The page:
It’s Heating Up in Cape Town

After a week of rain and clouds, the sun and blue skies have finally returned to Cape Town. It’s amazing how beautiful this city can be—when the weather is actually nice. This past weekend was very relaxing, and the break in the weather allowed us to enjoy the sights of the Cape. Saturday afternoon, I went on a wine tour with several of the other students living in my lodge. Although I have already traveled to the renowned winelands of the Western Cape, I got to visit some new wineries and see some different scenery. The highlights from the day include a winery that had unlimited wine and cheese for only 12 rand ($1.50) and another winery that uncorked a bottle with a saber! (I got a really cool action shot of it.) I have to admit that I still can’t tell what is “good” wine, but I enjoyed all of it nonetheless, especially the prices.

Sunday morning, the two other Duke students and I headed to the J.L. Zwane Church and Community Center ( in the Gugulethu township to see Mel (the Duke Divinity Alum) preach. When I first walked into the Church, I was impressed by the building. Since it is located in the townships, I expected it to be a bit run down, but it instead was a large well-equipped and well-decorated brick building (we later learned from Mel that it was built in 2003 by the University of Stellenbosch, ironically the university where the concept of apartheid was first developed).

The church service itself was a bit interesting. Most of it was spoken in Xhosa, so I had absolutely no clue what was going on. It was especially frustrating when, at the end of the service, the head of the church gave a thirty minute speech about self-empowerment. Thankfully, he threw in a few words in English so at least I had some idea of what he was talking about. It was interesting, though, to see how the Church service became an opportunity not just for religious celebration but also for community gathering and improvement. For me, however, the most memorable part of the 2 hour long service was the music. Everyone in the Church was actively singing along, and it was by far the best Church music I have ever heard.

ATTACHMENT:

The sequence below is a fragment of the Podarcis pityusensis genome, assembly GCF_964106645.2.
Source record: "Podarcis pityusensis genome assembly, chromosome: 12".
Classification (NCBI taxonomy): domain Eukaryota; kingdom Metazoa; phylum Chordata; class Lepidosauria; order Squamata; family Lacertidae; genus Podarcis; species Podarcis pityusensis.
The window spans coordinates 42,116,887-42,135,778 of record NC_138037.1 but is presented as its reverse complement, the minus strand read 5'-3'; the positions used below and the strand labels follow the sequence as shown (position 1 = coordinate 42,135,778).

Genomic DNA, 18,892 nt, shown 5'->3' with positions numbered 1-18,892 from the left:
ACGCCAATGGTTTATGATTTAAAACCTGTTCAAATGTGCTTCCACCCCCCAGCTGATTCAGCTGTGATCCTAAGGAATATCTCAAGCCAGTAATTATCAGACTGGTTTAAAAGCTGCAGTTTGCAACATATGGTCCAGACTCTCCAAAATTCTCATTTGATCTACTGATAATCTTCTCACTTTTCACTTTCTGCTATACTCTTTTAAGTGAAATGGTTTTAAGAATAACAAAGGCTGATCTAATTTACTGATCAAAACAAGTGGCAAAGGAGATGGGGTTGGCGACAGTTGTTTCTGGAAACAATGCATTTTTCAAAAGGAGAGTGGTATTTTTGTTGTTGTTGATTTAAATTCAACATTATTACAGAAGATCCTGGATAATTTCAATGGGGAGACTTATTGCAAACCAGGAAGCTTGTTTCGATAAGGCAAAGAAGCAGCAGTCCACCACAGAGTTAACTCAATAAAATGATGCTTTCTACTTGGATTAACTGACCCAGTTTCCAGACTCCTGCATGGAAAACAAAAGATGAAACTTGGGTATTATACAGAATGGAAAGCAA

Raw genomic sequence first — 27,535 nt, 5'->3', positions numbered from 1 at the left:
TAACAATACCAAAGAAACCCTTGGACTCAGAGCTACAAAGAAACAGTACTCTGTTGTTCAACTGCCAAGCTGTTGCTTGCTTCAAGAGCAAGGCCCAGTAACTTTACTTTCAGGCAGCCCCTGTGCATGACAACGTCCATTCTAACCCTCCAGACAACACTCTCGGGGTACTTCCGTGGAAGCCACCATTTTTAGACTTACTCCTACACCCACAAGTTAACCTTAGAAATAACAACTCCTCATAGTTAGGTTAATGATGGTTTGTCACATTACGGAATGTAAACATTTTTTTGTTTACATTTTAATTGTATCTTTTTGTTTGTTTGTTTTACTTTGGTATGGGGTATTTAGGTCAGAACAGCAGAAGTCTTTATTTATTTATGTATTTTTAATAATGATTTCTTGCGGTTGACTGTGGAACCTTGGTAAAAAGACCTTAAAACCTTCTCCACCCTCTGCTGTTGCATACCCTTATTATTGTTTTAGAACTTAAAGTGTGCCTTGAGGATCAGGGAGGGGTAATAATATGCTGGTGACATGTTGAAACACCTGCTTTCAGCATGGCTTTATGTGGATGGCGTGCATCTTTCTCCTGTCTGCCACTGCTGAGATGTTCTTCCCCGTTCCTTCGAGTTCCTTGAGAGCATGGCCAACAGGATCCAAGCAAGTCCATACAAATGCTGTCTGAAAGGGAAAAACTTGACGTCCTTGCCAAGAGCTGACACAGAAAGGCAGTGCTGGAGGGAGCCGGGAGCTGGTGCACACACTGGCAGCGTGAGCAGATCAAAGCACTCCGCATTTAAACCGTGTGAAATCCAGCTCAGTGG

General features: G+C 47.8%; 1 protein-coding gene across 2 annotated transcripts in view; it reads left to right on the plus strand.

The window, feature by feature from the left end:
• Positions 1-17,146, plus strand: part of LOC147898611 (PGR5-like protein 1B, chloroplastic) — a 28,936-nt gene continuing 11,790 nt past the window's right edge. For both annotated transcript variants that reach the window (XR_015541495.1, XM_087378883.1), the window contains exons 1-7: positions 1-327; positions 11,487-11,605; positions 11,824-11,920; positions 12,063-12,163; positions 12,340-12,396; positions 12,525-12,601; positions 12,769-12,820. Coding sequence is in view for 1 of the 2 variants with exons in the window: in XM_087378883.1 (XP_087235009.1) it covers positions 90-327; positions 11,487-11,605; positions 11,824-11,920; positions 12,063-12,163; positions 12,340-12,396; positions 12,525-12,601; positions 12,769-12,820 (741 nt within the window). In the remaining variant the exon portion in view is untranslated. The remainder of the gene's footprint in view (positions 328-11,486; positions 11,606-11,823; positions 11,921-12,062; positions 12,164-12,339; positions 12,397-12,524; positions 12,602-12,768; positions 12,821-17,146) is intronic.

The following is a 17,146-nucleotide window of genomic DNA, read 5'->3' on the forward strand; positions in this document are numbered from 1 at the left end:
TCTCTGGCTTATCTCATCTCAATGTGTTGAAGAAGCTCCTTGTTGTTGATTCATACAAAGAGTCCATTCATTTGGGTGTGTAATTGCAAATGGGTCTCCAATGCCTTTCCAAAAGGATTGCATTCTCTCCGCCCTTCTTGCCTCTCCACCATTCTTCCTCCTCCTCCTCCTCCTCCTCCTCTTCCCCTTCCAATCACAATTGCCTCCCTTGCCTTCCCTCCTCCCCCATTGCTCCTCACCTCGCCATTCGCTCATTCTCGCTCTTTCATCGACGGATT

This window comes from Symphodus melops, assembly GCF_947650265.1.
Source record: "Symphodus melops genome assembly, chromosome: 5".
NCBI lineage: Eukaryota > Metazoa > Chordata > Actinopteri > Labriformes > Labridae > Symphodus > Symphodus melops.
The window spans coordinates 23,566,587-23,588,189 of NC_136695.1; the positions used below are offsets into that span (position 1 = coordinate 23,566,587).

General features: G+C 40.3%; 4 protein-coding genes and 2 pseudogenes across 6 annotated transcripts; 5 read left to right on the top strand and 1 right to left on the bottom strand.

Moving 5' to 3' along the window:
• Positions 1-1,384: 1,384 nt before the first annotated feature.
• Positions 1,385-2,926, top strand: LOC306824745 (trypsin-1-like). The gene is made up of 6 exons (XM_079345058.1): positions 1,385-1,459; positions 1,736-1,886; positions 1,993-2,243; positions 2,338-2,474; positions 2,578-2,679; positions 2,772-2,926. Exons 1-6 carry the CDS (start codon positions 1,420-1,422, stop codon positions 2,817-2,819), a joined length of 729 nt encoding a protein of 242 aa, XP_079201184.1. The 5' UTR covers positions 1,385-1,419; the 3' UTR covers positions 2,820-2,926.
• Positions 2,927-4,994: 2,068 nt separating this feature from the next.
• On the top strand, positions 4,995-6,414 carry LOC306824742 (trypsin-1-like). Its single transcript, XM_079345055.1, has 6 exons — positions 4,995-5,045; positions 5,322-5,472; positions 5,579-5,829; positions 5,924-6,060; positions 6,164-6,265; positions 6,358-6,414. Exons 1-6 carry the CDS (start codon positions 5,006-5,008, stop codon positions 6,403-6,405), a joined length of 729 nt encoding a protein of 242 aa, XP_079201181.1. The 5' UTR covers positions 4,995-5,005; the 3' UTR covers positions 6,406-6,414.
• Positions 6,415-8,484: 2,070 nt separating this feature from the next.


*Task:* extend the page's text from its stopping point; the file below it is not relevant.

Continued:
After Church, we went with Mel to visit one of the families that she has become close with over the past year. The mother has taken seven foster children, including one with disabilities. She has to care for them herself, since her husband left her. It was truly an eye-opening experience to meet these kids who have gone through so much yet still maintain a positive attitude and are excelling in school.

When we left their house, we headed to Mzoli’s Meats for lunch. Located in the township, Mzoli’s has quickly become a popular destination for locals and tourists alike. It is truly an experience. You go into the butcher’s room, and select how much meat you would like. They then weigh it and place it in a bowl, which you take outside to be grilled. When the food is cooked, it is placed in another bowl and ready to eat—without plates or silverware. The meats—steak, chicken and sausage—were incredible, and I really enjoyed getting my hands dirty and bringing out my inner carnivore.

Visiting the townships again was such a sobering reminder of the stark gap between rich and poor, black and white and just how deeply these inequalities are embedded in everyday life. It’s ironic how one day you can enjoy the beautiful, nicely manicured wine estates of Stellenbosch, and the next day drive through dirt roads past one room concrete houses and shacks. South Africa is truly a land of contrast.

Monday, I finally hammered down the details of my research plan for District Six. I have set a timeline for my work and have started the data collection phase. I will try to post my research template to give a better sense of what I will be up to.


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